ALEXANDRIA, VA, May 21, 2008 A recent study shows that pre-operative assessments of patients with breast cancer by physical therapists allow for early diagnosis and successful treatment of lymphedema.
The study, conducted by the National Naval Medical Center (NNMC) and the National Institutes of Health (NIH) and in collaboration with the University of Michigan-Flint and George Mason University, was published in the journal, Cancer (April 25, 2008). The authors demonstrated the effectiveness of a surveillance program that included pre-operative limb volume measurement and interval post-operative follow-up to successfully detect and treat lymphedema, a chronic and often irreversible condition that can cause significant swelling of the upper and lower extremities due to the build-up of excess lymph fluid.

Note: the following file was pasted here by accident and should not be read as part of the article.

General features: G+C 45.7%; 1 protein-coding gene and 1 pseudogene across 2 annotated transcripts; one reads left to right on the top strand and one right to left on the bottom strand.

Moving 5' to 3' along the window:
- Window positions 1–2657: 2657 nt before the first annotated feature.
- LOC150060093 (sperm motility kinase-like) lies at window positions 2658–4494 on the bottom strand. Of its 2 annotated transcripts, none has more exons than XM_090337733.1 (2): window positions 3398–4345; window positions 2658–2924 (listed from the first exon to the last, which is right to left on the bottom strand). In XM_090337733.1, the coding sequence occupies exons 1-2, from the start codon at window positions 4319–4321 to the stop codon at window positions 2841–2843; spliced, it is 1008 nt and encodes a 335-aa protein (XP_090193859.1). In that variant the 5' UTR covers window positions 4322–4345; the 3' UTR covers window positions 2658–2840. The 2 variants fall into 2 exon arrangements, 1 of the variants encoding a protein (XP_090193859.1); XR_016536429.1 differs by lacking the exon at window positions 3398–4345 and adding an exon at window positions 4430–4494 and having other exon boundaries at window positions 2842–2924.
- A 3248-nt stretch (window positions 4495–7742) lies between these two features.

This study is significant for several reasons, but none more so than it showing that detection and management of lymphedema at early stages may prevent the condition from progressing to a chronic, disabling stage and may enable a more cost-effective, conservative intervention, said American Physical Therapy Association (APTA) spokesperson and the studys lead author, Nicole L Stout Gergich, PT, MPT, CLT-LANA, of the National Naval Medical Center (NNMC) Breast Care Center, in Bethesda, Maryland.
Breast cancer related lymphedema is associated with decreased arm function, disability and diminished quality of life. If the condition is not diagnosed early and managed, it can progress to a situation where the patient is at risk for infection and further shoulder complications. The swelling is disfiguring and many times prohibits patients from finding clothes that fit properly.
Stout noted that the baseline pre-operative assessment of 196 patients with breast cancer participating in the study which was conducted from 2001 to 2005 included basic strength, range of motion, limb volume, and physical activity level. To measure limb v
|Contact: Stephanie Block|
American Physical Therapy Association